Mother Teresa has not been without her critics – but that is so often the way for people with a high public profile, who challenge the thinking of some, or lack of action of others. The prestigious British medical journal, ‘The Lancet’, was once very critical of the medical care and hygiene in some of the sisters’ hospices. Hindu nationalists in India argued that her object was not service, but conversions and forced baptisms. British author, journalist and the most militant of atheists, Christopher Hitchens, produced a scathing documentary on Mother Teresa and her congregation. He and others have accused the Missionaries of Charity of minimal financial accountability. Added to that, Mother Teresa had accepted money from some heads of state with poor human rights records, like the late Haitian dictator Jean-Claude Duvalier. Mother Teresa’s response was said to have been, “I can turn bad money into good,” which further provoked her enemies since it sounded like money-laundering or “the end justifies the means”.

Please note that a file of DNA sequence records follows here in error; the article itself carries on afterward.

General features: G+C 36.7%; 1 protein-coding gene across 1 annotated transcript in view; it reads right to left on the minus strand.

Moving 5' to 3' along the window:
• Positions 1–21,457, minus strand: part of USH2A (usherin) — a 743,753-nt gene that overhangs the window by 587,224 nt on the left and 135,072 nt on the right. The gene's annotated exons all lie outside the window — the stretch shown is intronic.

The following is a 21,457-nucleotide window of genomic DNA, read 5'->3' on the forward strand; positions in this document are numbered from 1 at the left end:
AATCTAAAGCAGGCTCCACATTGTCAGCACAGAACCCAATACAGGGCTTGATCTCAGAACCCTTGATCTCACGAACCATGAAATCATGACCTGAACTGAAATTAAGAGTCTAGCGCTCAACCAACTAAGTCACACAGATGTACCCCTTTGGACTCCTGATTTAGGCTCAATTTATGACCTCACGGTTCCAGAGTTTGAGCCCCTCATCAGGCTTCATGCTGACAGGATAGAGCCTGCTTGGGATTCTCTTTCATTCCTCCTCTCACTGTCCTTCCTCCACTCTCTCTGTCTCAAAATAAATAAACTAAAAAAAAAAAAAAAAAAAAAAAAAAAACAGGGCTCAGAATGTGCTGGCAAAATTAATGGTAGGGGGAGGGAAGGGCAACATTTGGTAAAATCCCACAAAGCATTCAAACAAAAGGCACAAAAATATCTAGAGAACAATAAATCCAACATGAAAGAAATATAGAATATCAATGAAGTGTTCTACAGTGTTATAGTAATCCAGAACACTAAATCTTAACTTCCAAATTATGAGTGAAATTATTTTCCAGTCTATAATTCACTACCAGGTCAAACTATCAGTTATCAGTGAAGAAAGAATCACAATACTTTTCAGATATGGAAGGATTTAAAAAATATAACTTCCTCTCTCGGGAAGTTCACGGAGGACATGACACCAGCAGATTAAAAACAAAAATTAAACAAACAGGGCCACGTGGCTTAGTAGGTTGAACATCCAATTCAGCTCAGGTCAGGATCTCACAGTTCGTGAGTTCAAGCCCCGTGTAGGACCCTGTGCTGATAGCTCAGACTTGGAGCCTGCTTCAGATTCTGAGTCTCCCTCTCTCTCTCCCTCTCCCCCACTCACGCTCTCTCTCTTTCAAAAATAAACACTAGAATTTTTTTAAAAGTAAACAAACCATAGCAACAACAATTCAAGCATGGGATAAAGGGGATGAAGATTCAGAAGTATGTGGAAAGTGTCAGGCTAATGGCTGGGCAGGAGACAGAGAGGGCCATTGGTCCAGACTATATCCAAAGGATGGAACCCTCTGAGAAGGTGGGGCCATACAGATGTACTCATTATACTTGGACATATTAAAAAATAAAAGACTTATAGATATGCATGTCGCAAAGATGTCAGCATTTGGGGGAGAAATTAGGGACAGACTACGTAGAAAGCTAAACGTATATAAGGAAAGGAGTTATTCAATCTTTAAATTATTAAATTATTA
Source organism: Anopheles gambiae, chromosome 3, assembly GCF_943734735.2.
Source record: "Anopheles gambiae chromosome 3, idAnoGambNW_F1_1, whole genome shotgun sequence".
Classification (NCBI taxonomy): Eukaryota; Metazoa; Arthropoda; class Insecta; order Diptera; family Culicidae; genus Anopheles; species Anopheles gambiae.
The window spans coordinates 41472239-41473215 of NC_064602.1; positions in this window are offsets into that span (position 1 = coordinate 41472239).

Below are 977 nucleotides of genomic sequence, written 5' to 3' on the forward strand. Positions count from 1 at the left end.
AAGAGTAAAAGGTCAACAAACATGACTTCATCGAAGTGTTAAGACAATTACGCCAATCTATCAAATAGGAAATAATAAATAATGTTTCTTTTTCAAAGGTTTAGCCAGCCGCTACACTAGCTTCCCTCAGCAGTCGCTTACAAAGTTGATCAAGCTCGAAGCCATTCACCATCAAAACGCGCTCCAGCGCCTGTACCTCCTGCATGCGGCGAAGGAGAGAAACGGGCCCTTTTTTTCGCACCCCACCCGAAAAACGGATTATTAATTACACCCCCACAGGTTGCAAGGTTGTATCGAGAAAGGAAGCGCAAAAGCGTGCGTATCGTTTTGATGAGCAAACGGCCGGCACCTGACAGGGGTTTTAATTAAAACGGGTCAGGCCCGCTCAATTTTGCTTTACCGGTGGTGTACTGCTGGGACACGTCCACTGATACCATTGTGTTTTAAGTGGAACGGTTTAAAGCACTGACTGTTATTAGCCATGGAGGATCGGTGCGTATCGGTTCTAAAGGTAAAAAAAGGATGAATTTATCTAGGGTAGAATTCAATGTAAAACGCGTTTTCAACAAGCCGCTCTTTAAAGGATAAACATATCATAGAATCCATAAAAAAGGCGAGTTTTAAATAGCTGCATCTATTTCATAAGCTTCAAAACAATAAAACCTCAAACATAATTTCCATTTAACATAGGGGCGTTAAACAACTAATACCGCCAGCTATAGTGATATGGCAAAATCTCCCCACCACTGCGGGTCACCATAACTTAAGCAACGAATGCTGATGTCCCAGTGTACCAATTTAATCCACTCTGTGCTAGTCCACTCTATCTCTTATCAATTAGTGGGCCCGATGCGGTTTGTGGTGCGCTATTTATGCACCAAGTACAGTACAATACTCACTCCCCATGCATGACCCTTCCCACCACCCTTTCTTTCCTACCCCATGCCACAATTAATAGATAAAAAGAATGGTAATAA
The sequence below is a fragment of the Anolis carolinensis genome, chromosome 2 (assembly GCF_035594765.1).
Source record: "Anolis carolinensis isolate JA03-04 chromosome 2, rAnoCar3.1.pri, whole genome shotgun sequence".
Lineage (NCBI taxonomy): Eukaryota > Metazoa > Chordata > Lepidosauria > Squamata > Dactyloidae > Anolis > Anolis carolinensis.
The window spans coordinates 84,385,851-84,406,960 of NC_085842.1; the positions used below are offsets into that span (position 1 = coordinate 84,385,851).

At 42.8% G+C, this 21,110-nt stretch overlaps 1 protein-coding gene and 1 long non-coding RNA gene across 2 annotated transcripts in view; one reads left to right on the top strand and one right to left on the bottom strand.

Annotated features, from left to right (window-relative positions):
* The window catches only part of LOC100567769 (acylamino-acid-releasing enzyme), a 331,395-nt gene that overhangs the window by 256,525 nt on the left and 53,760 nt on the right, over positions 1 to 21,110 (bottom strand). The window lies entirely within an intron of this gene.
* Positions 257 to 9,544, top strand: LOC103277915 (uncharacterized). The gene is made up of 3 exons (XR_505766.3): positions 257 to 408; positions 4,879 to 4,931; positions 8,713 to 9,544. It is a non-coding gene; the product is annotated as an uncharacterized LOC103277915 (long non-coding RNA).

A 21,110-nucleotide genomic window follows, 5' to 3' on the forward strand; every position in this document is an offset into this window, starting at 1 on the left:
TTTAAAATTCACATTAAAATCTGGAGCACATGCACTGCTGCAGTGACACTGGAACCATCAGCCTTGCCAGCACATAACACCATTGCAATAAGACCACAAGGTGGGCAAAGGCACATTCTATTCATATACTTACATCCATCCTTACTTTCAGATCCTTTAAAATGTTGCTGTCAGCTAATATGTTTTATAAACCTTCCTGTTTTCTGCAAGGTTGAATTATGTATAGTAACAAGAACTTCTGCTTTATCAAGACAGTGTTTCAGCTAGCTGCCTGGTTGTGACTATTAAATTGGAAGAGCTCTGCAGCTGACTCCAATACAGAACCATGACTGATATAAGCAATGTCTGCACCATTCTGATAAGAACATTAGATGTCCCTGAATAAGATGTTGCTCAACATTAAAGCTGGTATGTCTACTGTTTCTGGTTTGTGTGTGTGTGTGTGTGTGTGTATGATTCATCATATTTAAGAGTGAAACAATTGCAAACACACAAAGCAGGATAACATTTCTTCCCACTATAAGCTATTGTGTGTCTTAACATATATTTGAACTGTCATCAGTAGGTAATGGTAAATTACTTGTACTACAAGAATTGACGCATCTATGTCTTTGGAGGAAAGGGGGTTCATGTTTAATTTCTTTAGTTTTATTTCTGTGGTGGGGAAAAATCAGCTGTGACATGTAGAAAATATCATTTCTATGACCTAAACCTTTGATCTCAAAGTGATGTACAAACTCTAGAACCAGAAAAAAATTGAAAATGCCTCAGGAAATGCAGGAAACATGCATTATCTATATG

Mother Teresa’s stance on some moral issues was traditionally and solidly Catholic. This certainly fuelled her detractors. She spoke out strongly and regularly against contraception and abortion. There were certainly many advocates promoting contraception in nations like India, where population size and poverty were so closely related. In 1979, Mother Teresa was awarded the Nobel Peace Prize. In her address on that occasion, she declared that “The greatest destroyer of peace is abortion,” which was also an incendiary remark.
There is an Australian link with Mother Teresa and her Missionaries. Our Australian Jesuit Province began a mission in India in 1951. It was in Hazaribag, now a Province in its own right. One of the early Melbourne-born missioners was Ian Travers-Ball SJ. Ian studied in India and was ordained there in 1960. Having worked with the Missionaries of Charity for a number of years, Ian sought leave from the Jesuits in 1963 to work with Mother Teresa in establishing the Missionaries of Charity brothers. He took the name Br Andrew and became the General of that congregation.